Acute responses of heat acclimatised cyclists to intermittent sprints in temperate and warm conditions

Finn, J.P., Marsden, J.F., Wood, R.J., Acute responses of heat acclimatised cyclists to intermittent sprints in temperate and warm conditions, Journal of Thermal Biology, 2001, 26, 365-370.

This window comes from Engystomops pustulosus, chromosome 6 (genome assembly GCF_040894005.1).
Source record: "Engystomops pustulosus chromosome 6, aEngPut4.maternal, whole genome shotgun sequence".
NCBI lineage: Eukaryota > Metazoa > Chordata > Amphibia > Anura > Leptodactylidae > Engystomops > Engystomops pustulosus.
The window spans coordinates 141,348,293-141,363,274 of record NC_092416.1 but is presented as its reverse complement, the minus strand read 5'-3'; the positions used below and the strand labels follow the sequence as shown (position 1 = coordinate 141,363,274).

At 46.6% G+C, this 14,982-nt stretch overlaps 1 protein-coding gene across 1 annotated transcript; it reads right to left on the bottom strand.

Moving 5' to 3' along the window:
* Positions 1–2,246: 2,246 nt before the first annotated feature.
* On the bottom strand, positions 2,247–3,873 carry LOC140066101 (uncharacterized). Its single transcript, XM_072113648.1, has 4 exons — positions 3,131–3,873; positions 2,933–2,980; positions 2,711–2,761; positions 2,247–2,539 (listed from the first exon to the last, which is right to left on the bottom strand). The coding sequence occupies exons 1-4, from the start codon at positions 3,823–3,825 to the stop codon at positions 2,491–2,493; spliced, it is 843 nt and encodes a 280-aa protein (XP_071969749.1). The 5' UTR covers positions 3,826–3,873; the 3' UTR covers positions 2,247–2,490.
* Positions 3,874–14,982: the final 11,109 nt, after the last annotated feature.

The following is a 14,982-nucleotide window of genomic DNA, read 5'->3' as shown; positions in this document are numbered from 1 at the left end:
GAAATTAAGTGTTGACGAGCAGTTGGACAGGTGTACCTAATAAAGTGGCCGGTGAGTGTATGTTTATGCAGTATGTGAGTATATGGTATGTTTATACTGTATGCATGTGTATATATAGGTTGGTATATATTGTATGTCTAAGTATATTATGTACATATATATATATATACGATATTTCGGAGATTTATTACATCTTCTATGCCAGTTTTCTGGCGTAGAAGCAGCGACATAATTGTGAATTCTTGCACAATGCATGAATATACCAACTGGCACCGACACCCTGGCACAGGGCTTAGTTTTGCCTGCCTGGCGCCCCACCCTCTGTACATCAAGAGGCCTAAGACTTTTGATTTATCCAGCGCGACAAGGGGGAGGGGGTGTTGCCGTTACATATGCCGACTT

The performance and the acute physiological responses of heat acclimatised cyclists were measured during intermittent sprints in temperate and warm conditions. While the effects of heat on submaximal exercise have been well studied, there are few reports of its effects on intermittent high intensity exercise. Performance has variously been unaffected (Falk et al. 1998) improved (Ball et al.), or decreased (Maxwell et al. 1999) in the heat. Furthermore, none of these studies involved heat acclimatised subjects. Accordingly, ten heat acclimatised cyclists (mean ± standard deviation age 34 ± 6 yr; body mass 73.4 ± 7.0 kg; VO2peak 52.8 ± 5.8 ml.kg-1.min-1) were recruited from a Darwin cycling club. An initial familiarization session was conducted during which subjects pedalled the ergometer at the approximate test intensities. Steady state submaximal VO2 and VO2peak were measured during a subsequent visit. During the final two visits the experimental treatments were conducted. Treatments consisted of 3 sets of 5 x 20 s cycling sprints followed by a sprint to voluntary exhaustion (TTE). Temperate conditions were 20.2 ± 0.4°C; 46 ± 2 % humidity, 108.5 ± 1.4 kPa water vapour pressure and warm conditions 30.5 ± 0.4°C; 47 ± 10 % humidity, 206.8 ± 6.4 kPa water vapour pressure and were administered in a randomised order. Oxygen consumption was greater in the warm condition (p=0.02), pulmonary ventilation was greater in the TTE sprint only p=0.00), and heart rates were greater in the warm condition (p=0.02). Blood lactate and respiratory exchange ratios were not significantly different between conditions. Subjects lost 2.1 ± 0.2 % of body mass in the warm condition and their time to exhaustion in the final sprint was 50 ± 13 s in the warm condition compared with 60 ± 7 s for the temperate condition (p=0.02). We conclude that the elevated oxygen consumption reported for submaximal exercise in the heat also occurs during high intensity intermittent exercise for heat acclimatised athletes. There was no evidence of the increased reliance on anaerobic metabolism that has been reported for sub maximal exercise in the heat. The mild level of hypohydration induced by 3 sets of 20 s sprints in 30°C heat may be sufficient to limit the time to exhaustion of a subsequent sprint.

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